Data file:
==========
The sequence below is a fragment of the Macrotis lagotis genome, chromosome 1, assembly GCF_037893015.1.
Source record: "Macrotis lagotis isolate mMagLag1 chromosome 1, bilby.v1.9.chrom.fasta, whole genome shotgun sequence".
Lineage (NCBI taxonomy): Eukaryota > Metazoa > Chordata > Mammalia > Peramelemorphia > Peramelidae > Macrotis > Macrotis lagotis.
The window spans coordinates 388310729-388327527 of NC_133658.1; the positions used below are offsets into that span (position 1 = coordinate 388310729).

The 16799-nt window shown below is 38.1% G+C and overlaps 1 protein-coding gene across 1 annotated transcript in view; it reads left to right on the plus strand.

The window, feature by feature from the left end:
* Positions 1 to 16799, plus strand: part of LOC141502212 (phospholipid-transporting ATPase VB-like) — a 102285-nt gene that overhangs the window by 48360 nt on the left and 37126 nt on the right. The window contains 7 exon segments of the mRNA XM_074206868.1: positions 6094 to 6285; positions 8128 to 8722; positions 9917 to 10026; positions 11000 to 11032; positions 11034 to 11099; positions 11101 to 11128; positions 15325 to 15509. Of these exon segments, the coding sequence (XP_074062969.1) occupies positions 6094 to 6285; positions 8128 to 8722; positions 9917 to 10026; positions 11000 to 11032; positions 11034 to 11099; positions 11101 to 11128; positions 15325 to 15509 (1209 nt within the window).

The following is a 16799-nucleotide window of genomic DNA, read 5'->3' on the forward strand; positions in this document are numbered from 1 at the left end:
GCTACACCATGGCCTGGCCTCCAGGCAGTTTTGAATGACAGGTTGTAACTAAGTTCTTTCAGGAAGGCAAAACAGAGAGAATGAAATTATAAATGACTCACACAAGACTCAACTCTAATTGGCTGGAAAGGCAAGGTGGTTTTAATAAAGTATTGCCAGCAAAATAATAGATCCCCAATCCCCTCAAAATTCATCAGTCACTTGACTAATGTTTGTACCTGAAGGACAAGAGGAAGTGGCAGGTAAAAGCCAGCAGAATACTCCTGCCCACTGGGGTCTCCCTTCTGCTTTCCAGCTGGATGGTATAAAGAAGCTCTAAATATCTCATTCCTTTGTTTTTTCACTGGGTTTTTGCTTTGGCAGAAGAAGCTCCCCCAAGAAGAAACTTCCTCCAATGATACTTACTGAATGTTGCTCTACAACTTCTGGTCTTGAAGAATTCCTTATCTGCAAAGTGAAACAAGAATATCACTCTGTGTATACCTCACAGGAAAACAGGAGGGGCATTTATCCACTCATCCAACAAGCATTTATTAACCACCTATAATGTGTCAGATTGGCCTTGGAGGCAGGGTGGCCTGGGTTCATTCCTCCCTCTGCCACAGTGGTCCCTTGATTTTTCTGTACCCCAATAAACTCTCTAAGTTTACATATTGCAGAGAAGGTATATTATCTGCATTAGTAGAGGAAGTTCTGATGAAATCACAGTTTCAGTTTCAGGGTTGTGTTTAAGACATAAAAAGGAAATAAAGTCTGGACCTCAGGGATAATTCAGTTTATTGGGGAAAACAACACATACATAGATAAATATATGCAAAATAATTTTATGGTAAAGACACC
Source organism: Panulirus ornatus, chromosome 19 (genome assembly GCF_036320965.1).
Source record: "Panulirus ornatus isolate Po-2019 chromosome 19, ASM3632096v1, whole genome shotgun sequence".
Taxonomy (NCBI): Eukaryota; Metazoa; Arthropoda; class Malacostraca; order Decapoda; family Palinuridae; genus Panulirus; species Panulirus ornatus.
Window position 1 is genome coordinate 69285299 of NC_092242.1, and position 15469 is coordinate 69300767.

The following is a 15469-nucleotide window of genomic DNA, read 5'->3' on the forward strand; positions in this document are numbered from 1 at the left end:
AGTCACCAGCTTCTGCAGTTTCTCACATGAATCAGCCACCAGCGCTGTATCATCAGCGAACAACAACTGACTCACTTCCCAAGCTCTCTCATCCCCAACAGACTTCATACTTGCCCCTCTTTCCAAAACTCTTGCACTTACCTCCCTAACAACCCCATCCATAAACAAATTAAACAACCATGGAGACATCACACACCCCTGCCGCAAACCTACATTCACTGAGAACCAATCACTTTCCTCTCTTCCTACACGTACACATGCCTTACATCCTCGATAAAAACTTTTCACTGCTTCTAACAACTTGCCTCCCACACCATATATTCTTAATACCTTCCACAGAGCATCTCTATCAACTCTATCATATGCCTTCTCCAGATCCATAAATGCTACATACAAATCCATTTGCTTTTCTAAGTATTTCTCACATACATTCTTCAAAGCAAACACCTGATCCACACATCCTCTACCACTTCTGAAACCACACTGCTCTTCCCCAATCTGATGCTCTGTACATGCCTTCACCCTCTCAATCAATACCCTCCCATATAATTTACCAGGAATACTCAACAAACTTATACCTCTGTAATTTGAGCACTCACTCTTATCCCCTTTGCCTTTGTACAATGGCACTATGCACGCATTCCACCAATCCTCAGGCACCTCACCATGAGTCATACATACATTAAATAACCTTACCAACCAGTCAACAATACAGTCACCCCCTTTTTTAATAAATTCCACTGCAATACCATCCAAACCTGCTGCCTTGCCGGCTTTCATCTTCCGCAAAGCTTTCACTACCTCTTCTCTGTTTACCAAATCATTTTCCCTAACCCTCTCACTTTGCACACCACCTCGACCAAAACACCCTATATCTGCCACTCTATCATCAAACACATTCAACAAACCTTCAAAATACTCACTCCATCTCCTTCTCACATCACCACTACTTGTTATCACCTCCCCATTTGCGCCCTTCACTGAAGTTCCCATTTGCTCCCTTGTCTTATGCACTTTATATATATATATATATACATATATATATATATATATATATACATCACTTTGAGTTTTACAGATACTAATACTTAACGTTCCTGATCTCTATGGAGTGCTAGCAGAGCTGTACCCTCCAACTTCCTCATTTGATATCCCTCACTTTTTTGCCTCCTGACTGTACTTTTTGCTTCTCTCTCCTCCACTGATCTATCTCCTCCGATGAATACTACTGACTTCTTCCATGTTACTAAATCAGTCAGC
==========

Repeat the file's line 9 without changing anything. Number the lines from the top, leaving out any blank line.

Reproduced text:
GCTACACCATGGCCTGGCCTCCAGGCAGTTTTGAATGACAGGTTGTAACTAAGTTCTTTCAGGAAGGCAAAACAGAGAGAATGAAATTATAAATGACTCACACAAGACTCAACTCTAATTGGCTGGAAAGGCAAGGTGGTTTTAATAAAGTATTGCCAGCAAAATAATAGATCCCCAATCCCCTCAAAATTCATCAGTCACTTGACTAATGTTTGTACCTGAAGGACAAGAGGAAGTGGCAGGTAAAAGCCAGCAGAATACTCCTGCCCACTGGGGTCTCCCTTCTGCTTTCCAGCTGGATGGTATAAAGAAGCTCTAAATATCTCATTCCTTTGTTTTTTCACTGGGTTTTTGCTTTGGCAGAAGAAGCTCCCCCAAGAAGAAACTTCCTCCAATGATACTTACTGAATGTTGCTCTACAACTTCTGGTCTTGAAGAATTCCTTATCTGCAAAGTGAAACAAGAATATCACTCTGTGTATACCTCACAGGAAAACAGGAGGGGCATTTATCCACTCATCCAACAAGCATTTATTAACCACCTATAATGTGTCAGATTGGCCTTGGAGGCAGGGTGGCCTGGGTTCATTCCTCCCTCTGCCACAGTGGTCCCTTGATTTTTCTGTACCCCAATAAACTCTCTAAGTTTACATATTGCAGAGAAGGTATATTATCTGCATTAGTAGAGGAAGTTCTGATGAAATCACAGTTTCAGTTTCAGGGTTGTGTTTAAGACATAAAAAGGAAATAAAGTCTGGACCTCAGGGATAATTCAGTTTATTGGGGAAAACAACACATACATAGATAAATATATGCAAAATAATTTTATGGTAAAGACACC